Malaysia Airlines A380
Malaysia Airlines has confirmed plans to reconfigure and reassign its six Airbus A380s to a new carrier unit dedicated to transporting Hajj pilgrimage passengers.
New CEO Peter Bellew detailed the A380 plans Nov. 18 during a panel discussion in Manila at the Association of Asia Pacific Airlines (AAPA) 60th Assembly of Presidents. He said the A380s were “too big and thirsty” for the carrier’s Kuala Lumpur-London Heathrow route and it was “too early yet for a second-hand sales market” for the super jumbo.
Consequently, Malaysia has decided to create a separate carrier unit specializing in Hajj transport. The aircraft will be reconfigured with 650-700 seats to give “very competitive seat costs,” Bellew said.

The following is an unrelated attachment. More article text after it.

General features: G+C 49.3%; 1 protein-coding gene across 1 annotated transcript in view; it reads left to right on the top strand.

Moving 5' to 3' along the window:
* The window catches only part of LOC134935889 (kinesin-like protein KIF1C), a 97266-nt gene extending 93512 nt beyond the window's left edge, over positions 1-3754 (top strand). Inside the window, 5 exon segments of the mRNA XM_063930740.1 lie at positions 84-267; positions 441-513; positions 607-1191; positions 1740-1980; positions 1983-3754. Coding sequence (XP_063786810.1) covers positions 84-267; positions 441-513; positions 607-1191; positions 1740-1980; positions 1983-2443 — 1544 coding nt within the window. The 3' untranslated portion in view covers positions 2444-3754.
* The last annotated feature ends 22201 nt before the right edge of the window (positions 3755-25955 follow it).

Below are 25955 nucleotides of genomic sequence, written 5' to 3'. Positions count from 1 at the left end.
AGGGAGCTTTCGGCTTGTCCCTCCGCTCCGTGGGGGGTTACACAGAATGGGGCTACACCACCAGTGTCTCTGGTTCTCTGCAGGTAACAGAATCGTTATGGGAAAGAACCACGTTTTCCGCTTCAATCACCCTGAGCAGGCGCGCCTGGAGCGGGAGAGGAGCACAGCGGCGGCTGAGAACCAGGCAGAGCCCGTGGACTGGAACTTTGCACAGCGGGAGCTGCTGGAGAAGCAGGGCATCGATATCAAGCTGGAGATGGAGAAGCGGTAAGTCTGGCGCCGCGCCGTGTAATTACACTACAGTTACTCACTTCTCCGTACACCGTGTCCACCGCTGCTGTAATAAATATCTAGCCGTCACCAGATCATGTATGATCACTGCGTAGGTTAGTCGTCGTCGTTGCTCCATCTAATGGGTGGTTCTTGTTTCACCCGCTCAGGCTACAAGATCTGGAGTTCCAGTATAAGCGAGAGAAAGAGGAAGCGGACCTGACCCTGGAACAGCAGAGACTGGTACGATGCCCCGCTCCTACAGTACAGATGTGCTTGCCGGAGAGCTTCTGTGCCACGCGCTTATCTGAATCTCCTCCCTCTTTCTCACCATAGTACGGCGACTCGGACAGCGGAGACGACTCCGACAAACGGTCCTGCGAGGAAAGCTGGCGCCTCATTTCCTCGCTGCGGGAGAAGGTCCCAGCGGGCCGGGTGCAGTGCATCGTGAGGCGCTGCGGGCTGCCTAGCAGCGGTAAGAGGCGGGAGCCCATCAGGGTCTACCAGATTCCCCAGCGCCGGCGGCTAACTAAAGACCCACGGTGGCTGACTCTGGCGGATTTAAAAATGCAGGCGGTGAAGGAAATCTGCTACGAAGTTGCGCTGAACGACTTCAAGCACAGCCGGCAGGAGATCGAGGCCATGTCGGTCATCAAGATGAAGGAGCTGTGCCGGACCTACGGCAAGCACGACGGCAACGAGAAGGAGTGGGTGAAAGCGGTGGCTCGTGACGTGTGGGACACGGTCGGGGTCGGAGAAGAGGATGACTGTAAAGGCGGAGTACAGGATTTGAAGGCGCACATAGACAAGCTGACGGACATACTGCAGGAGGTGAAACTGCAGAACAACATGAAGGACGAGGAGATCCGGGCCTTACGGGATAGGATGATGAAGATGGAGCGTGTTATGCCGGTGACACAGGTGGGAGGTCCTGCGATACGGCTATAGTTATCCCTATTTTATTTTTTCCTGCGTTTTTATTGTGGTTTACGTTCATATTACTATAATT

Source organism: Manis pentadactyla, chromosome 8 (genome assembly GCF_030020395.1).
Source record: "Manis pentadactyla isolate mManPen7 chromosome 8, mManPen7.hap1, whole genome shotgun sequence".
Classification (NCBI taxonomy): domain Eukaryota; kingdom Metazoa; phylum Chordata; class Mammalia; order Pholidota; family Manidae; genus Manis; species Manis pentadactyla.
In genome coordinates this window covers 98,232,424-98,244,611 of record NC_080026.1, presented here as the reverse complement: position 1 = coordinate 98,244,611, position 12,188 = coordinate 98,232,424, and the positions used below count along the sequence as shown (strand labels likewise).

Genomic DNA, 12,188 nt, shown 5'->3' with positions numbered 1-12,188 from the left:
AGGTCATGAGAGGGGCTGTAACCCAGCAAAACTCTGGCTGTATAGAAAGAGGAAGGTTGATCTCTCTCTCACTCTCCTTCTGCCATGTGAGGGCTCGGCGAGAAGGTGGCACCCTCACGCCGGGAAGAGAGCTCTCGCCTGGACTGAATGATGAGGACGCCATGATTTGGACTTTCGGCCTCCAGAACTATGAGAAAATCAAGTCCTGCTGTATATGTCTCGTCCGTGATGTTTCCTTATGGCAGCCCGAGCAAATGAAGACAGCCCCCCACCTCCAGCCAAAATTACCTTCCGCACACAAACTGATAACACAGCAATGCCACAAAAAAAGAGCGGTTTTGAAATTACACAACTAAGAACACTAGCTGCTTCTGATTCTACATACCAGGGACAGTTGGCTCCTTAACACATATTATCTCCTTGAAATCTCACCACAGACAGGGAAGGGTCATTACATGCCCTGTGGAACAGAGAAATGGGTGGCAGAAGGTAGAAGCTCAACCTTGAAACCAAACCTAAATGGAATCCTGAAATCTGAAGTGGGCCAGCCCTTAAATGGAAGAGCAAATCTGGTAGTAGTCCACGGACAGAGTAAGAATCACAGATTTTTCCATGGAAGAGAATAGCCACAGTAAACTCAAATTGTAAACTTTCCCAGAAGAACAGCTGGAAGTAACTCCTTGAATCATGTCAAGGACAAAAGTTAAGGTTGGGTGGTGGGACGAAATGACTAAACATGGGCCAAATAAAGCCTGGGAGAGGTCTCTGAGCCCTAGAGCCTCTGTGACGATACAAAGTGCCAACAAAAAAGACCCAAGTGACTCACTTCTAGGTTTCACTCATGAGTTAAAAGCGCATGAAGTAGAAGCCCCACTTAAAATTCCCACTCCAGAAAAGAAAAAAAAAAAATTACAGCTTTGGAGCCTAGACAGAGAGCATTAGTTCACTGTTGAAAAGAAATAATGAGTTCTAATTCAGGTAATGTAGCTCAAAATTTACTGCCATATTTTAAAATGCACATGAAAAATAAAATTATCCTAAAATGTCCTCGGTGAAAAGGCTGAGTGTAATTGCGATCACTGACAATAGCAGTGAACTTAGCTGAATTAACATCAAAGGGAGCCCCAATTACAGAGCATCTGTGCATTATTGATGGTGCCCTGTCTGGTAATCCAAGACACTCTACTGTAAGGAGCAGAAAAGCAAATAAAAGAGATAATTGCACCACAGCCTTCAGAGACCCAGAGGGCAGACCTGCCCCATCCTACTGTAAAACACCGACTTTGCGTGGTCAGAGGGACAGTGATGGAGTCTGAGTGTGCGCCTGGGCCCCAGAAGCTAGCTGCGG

Ultimately, Bellew added, he believed there would be a “great opportunity for second-hand A380s, not just the aircraft we have.” He said he thought of the A380 as more like a spaceship than an aircraft and said that when they began looking deep inside Malaysia Airlines’ aircraft during C-check maintenance, he realized they were “put together in the most incredibly strong way and were showing no wear and tear. I think they will be like the Boeing 707 and still be flying in 40 or 50 years’ time,” he said.
Speaking earlier on the sidelines of the Assembly, Airbus COO customers John Leahy said he saw two different markets developing for the A380—new and used. “My argument is that there are certain markets that will want new and some that will want used. Some of [Emirates Airline president] Tim Clark’s used A380s create big marketing opportunities and I think you will see the market expanding into new operators,” Leahy said.
Leahy retains his faith in the future of the A380, despite Airbus having decided this year to cut the production rate from 2.5 to one aircraft per month in 2018. But Leahy said he believed a re-engined neo version ultimately would be built, pointing out that people “go out of their way to get on the airplane.”
(Karen Walker - ATWOnline News)